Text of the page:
*Poor weight, poor growth
*Wheezing or excessive coughing
*Resisting solids
Don't change to formula because it makes the reflux worse. It is fine if you are using formula already, but make sure that the baby gets some medication for help.

Things to try to make the baby more comfortable:
*Hold baby upright for 30 minutes after feedings. Try to keep the baby from crying because excessive crying can aggravate the reflux, allowing to much air to be swallowed.
*Offer smaller, more frequent meals
*Burp well after feedings
*Keep the baby away from cigarette smoke
*Consider sleeping the baby in his/her stomach, only if you feel right about it. You can sleep the baby where you can watch it while it sleeps. I slept both of my babies on their stomachs, but that might not be right for everyone.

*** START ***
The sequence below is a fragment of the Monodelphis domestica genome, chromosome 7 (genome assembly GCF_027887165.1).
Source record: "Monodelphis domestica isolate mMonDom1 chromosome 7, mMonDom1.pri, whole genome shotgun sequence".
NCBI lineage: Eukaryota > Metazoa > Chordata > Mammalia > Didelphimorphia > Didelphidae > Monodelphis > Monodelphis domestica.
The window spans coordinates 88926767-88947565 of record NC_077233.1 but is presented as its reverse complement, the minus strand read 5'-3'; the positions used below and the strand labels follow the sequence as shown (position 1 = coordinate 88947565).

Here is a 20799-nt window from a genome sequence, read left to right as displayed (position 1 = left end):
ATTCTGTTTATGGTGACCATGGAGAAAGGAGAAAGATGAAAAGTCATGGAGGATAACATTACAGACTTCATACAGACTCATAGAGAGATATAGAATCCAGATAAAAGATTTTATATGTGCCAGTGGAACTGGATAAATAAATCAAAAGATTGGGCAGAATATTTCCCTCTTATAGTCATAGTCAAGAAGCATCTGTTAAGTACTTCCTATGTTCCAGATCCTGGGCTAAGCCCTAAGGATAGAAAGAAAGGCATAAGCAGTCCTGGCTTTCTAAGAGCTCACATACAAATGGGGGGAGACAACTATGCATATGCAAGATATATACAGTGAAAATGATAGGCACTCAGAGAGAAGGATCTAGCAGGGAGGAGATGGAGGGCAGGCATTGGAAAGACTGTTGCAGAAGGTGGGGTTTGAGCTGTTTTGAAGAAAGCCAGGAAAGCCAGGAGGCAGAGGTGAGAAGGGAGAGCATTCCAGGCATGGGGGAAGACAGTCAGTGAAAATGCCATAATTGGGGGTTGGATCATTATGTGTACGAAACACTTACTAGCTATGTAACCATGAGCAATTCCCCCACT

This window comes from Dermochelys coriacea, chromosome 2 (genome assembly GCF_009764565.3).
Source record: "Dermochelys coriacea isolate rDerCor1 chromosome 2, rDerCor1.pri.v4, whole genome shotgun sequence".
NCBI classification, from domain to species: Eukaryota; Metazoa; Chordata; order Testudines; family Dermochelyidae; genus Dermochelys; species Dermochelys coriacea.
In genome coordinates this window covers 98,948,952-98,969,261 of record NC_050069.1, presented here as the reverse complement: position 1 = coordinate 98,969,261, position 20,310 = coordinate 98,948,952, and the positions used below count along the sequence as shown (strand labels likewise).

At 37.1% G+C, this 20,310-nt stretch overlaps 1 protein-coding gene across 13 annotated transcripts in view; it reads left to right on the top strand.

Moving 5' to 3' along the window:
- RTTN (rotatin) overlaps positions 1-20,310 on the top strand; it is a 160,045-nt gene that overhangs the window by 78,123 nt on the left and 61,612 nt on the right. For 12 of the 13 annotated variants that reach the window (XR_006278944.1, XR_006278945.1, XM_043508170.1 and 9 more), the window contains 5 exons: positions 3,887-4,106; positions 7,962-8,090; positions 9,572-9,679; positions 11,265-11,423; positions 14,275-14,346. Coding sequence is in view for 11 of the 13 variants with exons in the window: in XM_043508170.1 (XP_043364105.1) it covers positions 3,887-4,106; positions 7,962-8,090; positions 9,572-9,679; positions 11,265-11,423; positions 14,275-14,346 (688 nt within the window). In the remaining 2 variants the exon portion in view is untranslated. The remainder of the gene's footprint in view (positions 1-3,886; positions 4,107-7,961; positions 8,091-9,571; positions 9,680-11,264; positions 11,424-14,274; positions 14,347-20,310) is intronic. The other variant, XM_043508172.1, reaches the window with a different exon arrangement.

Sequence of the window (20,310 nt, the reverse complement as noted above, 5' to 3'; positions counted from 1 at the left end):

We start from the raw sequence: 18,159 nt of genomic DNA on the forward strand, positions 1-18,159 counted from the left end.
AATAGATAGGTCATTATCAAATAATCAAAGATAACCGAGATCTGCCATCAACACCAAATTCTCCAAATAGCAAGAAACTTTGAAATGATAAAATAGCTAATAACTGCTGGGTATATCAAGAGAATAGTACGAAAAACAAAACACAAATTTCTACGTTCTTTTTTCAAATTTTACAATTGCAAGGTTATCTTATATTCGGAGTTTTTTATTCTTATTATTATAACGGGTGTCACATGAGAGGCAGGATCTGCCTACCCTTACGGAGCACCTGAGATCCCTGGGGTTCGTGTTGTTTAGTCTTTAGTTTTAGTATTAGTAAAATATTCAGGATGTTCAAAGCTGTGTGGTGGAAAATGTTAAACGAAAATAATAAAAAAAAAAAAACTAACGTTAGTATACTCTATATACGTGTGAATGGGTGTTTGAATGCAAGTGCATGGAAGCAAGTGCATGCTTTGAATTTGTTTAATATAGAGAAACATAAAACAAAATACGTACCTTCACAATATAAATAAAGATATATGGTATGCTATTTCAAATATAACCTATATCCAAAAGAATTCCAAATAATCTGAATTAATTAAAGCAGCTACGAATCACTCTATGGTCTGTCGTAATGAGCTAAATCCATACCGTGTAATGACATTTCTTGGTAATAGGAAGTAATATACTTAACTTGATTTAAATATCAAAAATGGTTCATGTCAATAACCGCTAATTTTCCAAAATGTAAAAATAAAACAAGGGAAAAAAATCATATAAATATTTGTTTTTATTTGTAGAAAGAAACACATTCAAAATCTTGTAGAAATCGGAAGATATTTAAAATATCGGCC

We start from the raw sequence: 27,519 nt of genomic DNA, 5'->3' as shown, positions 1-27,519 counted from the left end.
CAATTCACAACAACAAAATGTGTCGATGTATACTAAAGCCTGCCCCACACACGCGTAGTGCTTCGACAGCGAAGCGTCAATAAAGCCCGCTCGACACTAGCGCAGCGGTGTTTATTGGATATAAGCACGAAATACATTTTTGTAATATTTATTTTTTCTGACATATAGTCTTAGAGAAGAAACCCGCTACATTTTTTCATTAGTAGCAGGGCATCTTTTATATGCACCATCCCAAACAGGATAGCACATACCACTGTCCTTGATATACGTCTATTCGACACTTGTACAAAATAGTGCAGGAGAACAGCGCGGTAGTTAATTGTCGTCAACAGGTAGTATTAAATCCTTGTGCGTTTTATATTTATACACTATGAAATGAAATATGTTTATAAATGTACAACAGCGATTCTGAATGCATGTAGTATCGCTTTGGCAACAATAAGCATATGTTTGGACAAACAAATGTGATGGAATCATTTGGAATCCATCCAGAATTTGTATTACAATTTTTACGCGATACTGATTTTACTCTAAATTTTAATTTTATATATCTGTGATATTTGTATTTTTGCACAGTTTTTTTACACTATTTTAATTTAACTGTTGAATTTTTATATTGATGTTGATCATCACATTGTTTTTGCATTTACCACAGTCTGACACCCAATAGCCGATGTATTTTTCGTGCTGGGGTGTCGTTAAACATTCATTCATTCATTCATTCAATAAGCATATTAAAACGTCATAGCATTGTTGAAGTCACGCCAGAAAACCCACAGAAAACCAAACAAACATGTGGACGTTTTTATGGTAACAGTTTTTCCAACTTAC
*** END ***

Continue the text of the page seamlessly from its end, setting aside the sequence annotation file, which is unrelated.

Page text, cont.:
*Elevating the babies crib mattress so the baby would sleep on a incline and sleep the baby in it's side. Make sure that they baby lays on different sides each night to make sure that the babies head forms right.

I hope that what I have said about colic and acid reflux with help. We as mothers know our babies, so make sure that your doctors listen to you and that you get help for your baby. Make sure that as mothers that we all get help and get out to get some space from the baby.

**Some of the information was used from the article called, Bundle of Misery, by Kim Fernandez, Washington Post, Aug 2002**

Acid Reflex-